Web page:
Presentation on theme: "Romanesque Painting K.J. Benoy. Origins of Romanesque Painting Painting in the Middle Ages revived with the Carolingian Empire – particularly in the."— Presentation transcript:
Origins of Romanesque Painting Painting in the Middle Ages revived with the Carolingian Empire – particularly in the production of richly illuminated texts. Large wall-paintings were also created, but little survives. Annunciation, Gegenbach, Germany
Origins of Romanesque Art Byzantine influence was strong, but was fused with with early Christian and Germanic decorative traditions. Note the Byzantine influence in this Apse Mosaic, Cefalo Cathedral, Sicily
Origins of Romanesque Art Tapestry work and painting were closely related in this period. The story telling of the Bayeux Tapestry also appeared in paintings. An early scene. King Edward dies (left) and is buried (right).
Origins of Romanesque Painting Bayeux Tapestry. A later scene, the battle rages.
Romanesque Painting Figures are stylized, rather than naturalistic – as in Byzantine icons. Background is subordinated to the human figure David & Goliath, Santa Maria Church, Tahull, Spain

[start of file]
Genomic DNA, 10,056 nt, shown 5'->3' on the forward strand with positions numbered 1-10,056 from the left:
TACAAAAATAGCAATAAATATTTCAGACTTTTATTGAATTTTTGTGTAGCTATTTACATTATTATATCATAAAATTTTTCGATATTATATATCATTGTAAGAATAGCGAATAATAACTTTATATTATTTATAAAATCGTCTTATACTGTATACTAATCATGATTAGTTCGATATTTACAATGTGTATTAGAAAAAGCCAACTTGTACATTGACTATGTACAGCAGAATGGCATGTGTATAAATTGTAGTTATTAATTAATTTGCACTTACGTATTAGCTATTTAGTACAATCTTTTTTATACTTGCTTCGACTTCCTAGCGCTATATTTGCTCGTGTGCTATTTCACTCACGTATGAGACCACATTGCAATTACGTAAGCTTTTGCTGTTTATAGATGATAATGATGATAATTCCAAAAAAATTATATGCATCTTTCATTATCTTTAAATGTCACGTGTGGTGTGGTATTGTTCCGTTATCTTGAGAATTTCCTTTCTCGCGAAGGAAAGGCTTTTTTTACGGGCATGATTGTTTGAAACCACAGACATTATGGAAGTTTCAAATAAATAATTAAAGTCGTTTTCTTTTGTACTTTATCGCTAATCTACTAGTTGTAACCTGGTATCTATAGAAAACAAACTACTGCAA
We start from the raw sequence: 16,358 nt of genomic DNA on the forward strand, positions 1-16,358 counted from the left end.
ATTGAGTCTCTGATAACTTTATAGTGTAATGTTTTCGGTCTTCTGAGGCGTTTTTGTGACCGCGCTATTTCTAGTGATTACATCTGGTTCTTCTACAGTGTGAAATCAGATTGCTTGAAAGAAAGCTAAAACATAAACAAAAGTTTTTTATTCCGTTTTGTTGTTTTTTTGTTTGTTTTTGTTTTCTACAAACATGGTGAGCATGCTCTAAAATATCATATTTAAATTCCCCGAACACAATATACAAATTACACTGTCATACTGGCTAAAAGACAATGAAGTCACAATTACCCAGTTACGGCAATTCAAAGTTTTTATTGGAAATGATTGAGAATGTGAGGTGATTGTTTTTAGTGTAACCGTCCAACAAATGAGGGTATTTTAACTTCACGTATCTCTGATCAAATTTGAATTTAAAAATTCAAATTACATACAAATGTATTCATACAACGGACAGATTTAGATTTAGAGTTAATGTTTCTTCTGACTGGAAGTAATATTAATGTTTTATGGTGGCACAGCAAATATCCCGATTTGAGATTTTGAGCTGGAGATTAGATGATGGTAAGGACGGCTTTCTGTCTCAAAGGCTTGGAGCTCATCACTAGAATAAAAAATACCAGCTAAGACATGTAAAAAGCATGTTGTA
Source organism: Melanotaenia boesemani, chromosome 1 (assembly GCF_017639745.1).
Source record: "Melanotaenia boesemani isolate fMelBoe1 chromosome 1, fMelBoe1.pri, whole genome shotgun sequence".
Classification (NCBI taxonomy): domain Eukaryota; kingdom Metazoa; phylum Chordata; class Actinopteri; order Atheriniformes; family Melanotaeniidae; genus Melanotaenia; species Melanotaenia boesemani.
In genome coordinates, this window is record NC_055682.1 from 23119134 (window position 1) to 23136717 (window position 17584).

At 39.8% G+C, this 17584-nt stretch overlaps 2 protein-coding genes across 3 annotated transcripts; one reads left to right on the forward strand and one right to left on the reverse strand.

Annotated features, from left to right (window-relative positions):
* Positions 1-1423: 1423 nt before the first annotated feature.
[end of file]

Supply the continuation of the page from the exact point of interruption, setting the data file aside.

Romanesque Painting Figures are generally sized according to importance, not in accordance with perspective. The Martyrdom of St. Francis
Romanesque Painting The natural world is hinted at, but plants and scenery remain abstract and the result is usually a “fairytale landscape.” Janson Noah, Receiving Instruction from God
Romanesque Painting Similarities in style and technique may relate to an internationalization of styles brought from place to place by traveling artists. Fresco in San Pedro de Sorpe, Spain
Romanesque Painting Scenes are religious and are intended to educate. The Baptism of Christ
Romanesque Painting Volume, perspective and proportion between elements are not important. Christ in Majesty, San Isodoro, Leon, Spain
Romanesque Painting Background and landscape is often ignored entirely or presented as bands of colour or pattern
Romanesque Painting Particular attention is given to the folds and pleats of clothing – as is the case with Byzantine icons. The scribe Eadwine, Canterbury Psalter
Romanesque Painting Painting is often small. Manuscripts are beautifully illuminated – often by women in convents. Illumination from the Lesson of St. Wenseslas
Romanesque Painting The Scale of Painting can also be very large. Frescoes covered entire walls or vaults. The Painted Vault of St. Savin-sur-Gartemps
Romanesque Painting – St. Savin-sur-Gartemps Detail Vault